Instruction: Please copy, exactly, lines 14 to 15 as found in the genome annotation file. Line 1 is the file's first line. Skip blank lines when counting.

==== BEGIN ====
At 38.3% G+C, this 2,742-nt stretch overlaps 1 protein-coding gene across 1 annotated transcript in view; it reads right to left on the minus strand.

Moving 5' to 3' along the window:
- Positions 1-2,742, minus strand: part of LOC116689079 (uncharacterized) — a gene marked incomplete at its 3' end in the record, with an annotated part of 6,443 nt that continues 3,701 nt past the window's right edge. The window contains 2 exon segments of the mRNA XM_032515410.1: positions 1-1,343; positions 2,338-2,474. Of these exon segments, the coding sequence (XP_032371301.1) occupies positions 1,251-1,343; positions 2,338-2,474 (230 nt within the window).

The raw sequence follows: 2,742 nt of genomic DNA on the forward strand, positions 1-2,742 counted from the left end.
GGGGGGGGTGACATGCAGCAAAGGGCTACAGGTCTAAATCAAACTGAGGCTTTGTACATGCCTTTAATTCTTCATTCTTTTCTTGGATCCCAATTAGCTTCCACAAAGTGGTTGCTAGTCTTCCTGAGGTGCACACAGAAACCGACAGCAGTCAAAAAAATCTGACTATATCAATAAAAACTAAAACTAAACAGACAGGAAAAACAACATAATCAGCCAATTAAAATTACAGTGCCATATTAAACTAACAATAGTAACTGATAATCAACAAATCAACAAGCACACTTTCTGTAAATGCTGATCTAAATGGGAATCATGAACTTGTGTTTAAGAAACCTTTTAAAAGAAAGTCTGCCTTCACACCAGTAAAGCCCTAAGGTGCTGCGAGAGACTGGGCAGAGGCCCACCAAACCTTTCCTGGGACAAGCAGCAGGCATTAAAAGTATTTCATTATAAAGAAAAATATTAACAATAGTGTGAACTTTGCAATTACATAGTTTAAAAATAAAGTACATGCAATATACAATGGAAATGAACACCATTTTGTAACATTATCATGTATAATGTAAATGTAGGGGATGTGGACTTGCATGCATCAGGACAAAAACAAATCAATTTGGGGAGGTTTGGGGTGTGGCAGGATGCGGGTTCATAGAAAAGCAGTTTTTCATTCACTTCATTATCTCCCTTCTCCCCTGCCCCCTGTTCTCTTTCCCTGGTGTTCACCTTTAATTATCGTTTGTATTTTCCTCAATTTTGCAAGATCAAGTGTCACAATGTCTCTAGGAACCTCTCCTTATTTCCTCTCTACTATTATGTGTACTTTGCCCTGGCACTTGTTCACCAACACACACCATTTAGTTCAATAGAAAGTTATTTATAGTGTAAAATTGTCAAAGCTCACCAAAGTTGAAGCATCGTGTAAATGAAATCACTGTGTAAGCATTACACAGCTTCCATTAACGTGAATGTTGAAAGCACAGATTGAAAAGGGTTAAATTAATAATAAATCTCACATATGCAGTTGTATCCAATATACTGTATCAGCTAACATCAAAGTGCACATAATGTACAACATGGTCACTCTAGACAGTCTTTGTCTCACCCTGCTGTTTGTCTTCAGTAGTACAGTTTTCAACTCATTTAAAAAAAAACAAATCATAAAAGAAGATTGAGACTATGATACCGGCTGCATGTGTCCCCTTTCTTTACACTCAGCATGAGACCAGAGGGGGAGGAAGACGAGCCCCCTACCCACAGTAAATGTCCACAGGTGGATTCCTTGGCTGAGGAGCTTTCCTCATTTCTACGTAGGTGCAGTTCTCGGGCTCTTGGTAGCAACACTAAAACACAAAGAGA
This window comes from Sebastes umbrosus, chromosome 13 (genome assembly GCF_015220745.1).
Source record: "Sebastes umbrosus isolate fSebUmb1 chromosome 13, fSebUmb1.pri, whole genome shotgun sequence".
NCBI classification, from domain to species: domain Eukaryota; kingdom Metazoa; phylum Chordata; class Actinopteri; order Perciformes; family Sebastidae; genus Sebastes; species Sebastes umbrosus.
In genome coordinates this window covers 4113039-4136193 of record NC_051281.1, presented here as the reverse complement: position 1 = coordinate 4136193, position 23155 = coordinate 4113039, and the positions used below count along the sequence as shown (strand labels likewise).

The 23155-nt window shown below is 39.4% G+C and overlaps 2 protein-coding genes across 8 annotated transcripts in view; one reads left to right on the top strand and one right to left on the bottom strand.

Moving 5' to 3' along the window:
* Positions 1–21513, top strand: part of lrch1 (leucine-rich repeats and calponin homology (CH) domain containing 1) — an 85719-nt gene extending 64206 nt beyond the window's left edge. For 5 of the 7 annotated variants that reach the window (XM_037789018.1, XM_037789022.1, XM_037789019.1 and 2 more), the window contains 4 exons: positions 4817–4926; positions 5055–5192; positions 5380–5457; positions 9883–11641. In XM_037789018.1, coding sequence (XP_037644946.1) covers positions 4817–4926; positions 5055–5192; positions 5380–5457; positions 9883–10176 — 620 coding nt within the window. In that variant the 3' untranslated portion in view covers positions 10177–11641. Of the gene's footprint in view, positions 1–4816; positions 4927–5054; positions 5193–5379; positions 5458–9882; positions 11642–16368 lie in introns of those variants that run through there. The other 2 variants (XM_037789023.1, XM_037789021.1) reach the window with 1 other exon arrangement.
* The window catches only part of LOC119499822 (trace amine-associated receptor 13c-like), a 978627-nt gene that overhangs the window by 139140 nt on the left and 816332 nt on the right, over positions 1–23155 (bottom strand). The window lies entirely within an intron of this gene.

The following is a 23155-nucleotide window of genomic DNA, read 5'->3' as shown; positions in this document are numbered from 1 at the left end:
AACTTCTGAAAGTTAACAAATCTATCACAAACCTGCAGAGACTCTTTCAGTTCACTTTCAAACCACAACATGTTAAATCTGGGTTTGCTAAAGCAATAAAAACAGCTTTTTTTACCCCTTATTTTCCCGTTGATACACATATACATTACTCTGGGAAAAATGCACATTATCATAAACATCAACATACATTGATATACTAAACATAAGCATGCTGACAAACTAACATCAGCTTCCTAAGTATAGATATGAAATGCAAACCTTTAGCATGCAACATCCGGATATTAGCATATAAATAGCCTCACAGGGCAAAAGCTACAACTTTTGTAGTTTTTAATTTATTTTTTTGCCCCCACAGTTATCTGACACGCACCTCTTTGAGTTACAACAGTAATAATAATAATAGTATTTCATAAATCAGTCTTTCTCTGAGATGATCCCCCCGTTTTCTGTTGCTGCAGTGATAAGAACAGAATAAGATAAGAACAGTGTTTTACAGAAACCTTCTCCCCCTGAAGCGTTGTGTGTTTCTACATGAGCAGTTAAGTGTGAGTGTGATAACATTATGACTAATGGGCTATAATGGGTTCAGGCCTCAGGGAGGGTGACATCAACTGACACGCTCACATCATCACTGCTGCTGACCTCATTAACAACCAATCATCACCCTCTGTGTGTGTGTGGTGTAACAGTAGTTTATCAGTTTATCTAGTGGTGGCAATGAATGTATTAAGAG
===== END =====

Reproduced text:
The following is a 23155-nucleotide window of genomic DNA, read 5'->3' as shown; positions in this document are numbered from 1 at the left end:
AACTTCTGAAAGTTAACAAATCTATCACAAACCTGCAGAGACTCTTTCAGTTCACTTTCAAACCACAACATGTTAAATCTGGGTTTGCTAAAGCAATAAAAACAGCTTTTTTTACCCCTTATTTTCCCGTTGATACACATATACATTACTCTGGGAAAAATGCACATTATCATAAACATCAACATACATTGATATACTAAACATAAGCATGCTGACAAACTAACATCAGCTTCCTAAGTATAGATATGAAATGCAAACCTTTAGCATGCAACATCCGGATATTAGCATATAAATAGCCTCACAGGGCAAAAGCTACAACTTTTGTAGTTTTTAATTTATTTTTTTGCCCCCACAGTTATCTGACACGCACCTCTTTGAGTTACAACAGTAATAATAATAATAGTATTTCATAAATCAGTCTTTCTCTGAGATGATCCCCCCGTTTTCTGTTGCTGCAGTGATAAGAACAGAATAAGATAAGAACAGTGTTTTACAGAAACCTTCTCCCCCTGAAGCGTTGTGTGTTTCTACATGAGCAGTTAAGTGTGAGTGTGATAACATTATGACTAATGGGCTATAATGGGTTCAGGCCTCAGGGAGGGTGACATCAACTGACACGCTCACATCATCACTGCTGCTGACCTCATTAACAACCAATCATCACCCTCTGTGTGTGTGTGGTGTAACAGTAGTTTATCAGTTTATCTAGTGGTGGCAATGAATGTATTAAGAG